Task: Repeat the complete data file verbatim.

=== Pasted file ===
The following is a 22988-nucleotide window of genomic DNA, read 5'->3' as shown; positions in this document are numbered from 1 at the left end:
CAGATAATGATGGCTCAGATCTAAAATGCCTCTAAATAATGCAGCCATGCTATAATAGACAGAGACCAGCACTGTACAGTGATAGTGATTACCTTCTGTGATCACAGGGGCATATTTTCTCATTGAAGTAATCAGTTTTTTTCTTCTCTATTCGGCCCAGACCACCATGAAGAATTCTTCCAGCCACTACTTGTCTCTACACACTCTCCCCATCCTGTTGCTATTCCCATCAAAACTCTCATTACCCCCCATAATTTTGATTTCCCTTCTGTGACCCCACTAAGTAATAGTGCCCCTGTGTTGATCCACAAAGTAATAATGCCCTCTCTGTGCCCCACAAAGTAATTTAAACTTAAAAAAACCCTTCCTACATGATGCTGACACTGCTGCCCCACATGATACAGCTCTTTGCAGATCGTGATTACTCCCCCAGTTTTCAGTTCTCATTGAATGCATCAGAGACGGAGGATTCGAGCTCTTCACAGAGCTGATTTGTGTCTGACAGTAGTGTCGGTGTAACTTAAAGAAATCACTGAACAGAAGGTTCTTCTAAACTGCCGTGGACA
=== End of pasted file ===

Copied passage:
The following is a 22988-nucleotide window of genomic DNA, read 5'->3' as shown; positions in this document are numbered from 1 at the left end:
CAGATAATGATGGCTCAGATCTAAAATGCCTCTAAATAATGCAGCCATGCTATAATAGACAGAGACCAGCACTGTACAGTGATAGTGATTACCTTCTGTGATCACAGGGGCATATTTTCTCATTGAAGTAATCAGTTTTTTTCTTCTCTATTCGGCCCAGACCACCATGAAGAATTCTTCCAGCCACTACTTGTCTCTACACACTCTCCCCATCCTGTTGCTATTCCCATCAAAACTCTCATTACCCCCCATAATTTTGATTTCCCTTCTGTGACCCCACTAAGTAATAGTGCCCCTGTGTTGATCCACAAAGTAATAATGCCCTCTCTGTGCCCCACAAAGTAATTTAAACTTAAAAAAACCCTTCCTACATGATGCTGACACTGCTGCCCCACATGATACAGCTCTTTGCAGATCGTGATTACTCCCCCAGTTTTCAGTTCTCATTGAATGCATCAGAGACGGAGGATTCGAGCTCTTCACAGAGCTGATTTGTGTCTGACAGTAGTGTCGGTGTAACTTAAAGAAATCACTGAACAGAAGGTTCTTCTAAACTGCCGTGGACA